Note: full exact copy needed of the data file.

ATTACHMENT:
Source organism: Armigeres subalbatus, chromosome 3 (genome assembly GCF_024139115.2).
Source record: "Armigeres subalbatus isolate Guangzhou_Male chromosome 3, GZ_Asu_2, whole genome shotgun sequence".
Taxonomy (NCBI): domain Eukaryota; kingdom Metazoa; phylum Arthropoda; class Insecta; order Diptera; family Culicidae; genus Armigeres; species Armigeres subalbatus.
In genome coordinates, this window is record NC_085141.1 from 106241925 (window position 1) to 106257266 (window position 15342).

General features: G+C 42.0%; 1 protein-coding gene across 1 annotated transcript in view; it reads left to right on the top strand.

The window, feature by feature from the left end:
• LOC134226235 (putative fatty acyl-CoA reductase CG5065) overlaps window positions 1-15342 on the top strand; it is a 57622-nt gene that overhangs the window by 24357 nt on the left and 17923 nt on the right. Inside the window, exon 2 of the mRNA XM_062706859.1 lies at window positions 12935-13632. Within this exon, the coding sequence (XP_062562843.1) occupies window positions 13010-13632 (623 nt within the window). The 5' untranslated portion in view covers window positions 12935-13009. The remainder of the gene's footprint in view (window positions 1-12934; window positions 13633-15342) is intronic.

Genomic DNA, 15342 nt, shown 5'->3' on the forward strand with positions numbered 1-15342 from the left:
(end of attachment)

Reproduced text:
Source organism: Armigeres subalbatus, chromosome 3 (genome assembly GCF_024139115.2).
Source record: "Armigeres subalbatus isolate Guangzhou_Male chromosome 3, GZ_Asu_2, whole genome shotgun sequence".
Taxonomy (NCBI): domain Eukaryota; kingdom Metazoa; phylum Arthropoda; class Insecta; order Diptera; family Culicidae; genus Armigeres; species Armigeres subalbatus.
In genome coordinates, this window is record NC_085141.1 from 106241925 (window position 1) to 106257266 (window position 15342).

General features: G+C 42.0%; 1 protein-coding gene across 1 annotated transcript in view; it reads left to right on the top strand.

The window, feature by feature from the left end:
• LOC134226235 (putative fatty acyl-CoA reductase CG5065) overlaps window positions 1-15342 on the top strand; it is a 57622-nt gene that overhangs the window by 24357 nt on the left and 17923 nt on the right. Inside the window, exon 2 of the mRNA XM_062706859.1 lies at window positions 12935-13632. Within this exon, the coding sequence (XP_062562843.1) occupies window positions 13010-13632 (623 nt within the window). The 5' untranslated portion in view covers window positions 12935-13009. The remainder of the gene's footprint in view (window positions 1-12934; window positions 13633-15342) is intronic.

Genomic DNA, 15342 nt, shown 5'->3' on the forward strand with positions numbered 1-15342 from the left: